Stay healthy while travelling

Whether studying abroad, going on vacation, volunteering on a mission trip or traveling with friends and family, more and more college students are leaving the good old U.S. of A to travel internationally. But with global travel come some special health considerations. Vaccinations, insurance, checkups, prescriptions, stress, disease — it’s a lot to handle. Here, we break it down to make sure you get there and back in one piece.

Travel Health Tip No. 1: Learn About Your Destination
The health risks of a student traveling to South Africa are vastly different from those of a student who’s studying abroad in Paris for a semester, so it’s important to prepare for your specific destination by:
Going to orientation. Most colleges conduct on-campus study abroad orientation sessions for specific programs. This is a good forum for addressing health concerns. “Orientation is required,” says Marina Markot, associate director for education abroad at University of Virginia’s International Studies Office. “It’s important for students to learn about the unique culture, language and geography of the place or places to which they are going.”

Knowing the language. In the event of a medical emergency, you’ll need to communicate with foreign personnel, as well as be able to locate health care facilities. “I’m traveling to England, so I know I’ll be fine language-wise,” says Jordan Gelband, a rising junior at UVA who is spending the summer at the University of Oxford.

Doing your own research. Cheryl Benner, communications manager for Michigan State University’s Office of Study Abroad, also refers students to the U.S. Department of State’s Travel.State.Gov website. Sign up for the Smart Traveler Enrollment Program, which sends alerts if there is a crisis where you are traveling.


Travel Health Tip No. 2: Check Your Current Health Status
The Centers for Disease Control and Prevention (CDC) advises travelers to keep in mind the current status of their health before leaving the States. Ask yourself if you are well enough to travel, and take note if you have any special health needs by:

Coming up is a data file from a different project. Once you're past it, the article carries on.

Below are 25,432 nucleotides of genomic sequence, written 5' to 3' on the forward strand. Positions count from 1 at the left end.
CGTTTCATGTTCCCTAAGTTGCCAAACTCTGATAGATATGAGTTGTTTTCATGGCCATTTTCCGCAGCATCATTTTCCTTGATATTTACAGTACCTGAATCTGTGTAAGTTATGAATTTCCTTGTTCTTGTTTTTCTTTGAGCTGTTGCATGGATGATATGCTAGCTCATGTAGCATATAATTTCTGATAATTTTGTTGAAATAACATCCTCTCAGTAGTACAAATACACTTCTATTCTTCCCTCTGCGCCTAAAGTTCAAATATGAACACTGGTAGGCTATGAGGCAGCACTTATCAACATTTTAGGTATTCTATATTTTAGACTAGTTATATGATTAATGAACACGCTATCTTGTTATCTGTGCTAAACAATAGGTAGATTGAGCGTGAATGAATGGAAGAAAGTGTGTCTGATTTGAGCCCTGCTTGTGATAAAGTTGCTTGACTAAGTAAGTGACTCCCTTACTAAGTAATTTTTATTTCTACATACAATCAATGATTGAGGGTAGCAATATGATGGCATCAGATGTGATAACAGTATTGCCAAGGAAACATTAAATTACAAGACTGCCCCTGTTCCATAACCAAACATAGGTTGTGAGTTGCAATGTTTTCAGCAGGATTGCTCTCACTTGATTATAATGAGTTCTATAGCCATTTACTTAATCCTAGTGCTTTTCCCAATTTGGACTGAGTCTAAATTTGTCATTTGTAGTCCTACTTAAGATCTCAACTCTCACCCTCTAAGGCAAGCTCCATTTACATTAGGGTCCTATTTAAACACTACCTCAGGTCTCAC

Getting a checkup. “We highly recommend students who are going abroad see a physician prior to leaving,” says Benner. “They need to be honest with their doctors, keeping in mind any recent health issues or surgeries, as well as bad allergies.”

Asking about immunizations. Loop your doc in on your travel plans, so he or she can address any specific concerns. Baltimore-based Johns Hopkins Hospital offers a travel medicine consultation and immunizations service, a comprehensive 45-minute examination that gives travelers input based on their previous health records and anticipated travel activity. “It’s a great opportunity for anyone traveling overseas to get important instructions and tips tailored to their destination,” says a Johns Hopkins rep. “Our goal is to cut down illnesses abroad and inform people about their own personal health and safety.”

Going for a post-trip follow-up. “I saw my doctor before and after the trip,” says Stetson University senior Gray Bockhold, who studied abroad in Kenya the summer after his sophomore year. “It was crucial to make sure my body was perfectly healthy before I left, and that it was also in good shape upon return.”

Healthy Travel Tip No. 3: Take Precautions as You Go
Getting checked out by a doc before you leave is one thing, but ensuring you’ll stay healthy during your trip is another ordeal. To stay in tip-top shape:
Pack smart. The CDC advises putting together a travel health case, containing items like over-the-counter medicines, antibacterial hand wipes, eye drops, basic first aid items, aloe gel — as well as potential useful stuff like mild sedatives, water purification tablets and altitude sickness medicine.

Pack prescriptions. “Students should also obtain and pack any prescribed medicine in bulk,” says Benner. “Other special prescriptions, like malaria medicines and antibiotics, might be required, and a copy of your health insurance card is also very useful.”

Get insurance. Find out from your health insurance company if your policy applies when you’re outside of the United States — and whether your school requires study abroad candidates to enroll in a mandatory short-term health insurance plan prior to departure.
Healthy Travel Tip No. 4: Don’t Forget the Obvious
Sometimes, we can get so wrapped up in the details of planning for a trip that we don’t even remember the basics. Don’t let that be you.

Observe standard health precautions. Use sunscreen and bug spray when needed, wear seat belts, and limit the amount of drinking you do. Duh. But still, good reminders courtesy of the CDC.

Be prepared. Go to CDC.gov/Travel for great tips in case you become sick or injured on your trip. Fever and flu-like illness, diarrhea, skin rash, a severe cough or serious injury are all signals to get to the doctor straight away.

Be happy! Of course, nothing relieves stress and promotes good health like embracing the adventure. “This is only going to be my second time out of the country, and I’m thrilled to have the chance to go abroad,” says Gelband. “I’m just going to worry about having fun.”

By David Replogle for The Real College Guide
Image: Flickr Creativecommons besighyawn

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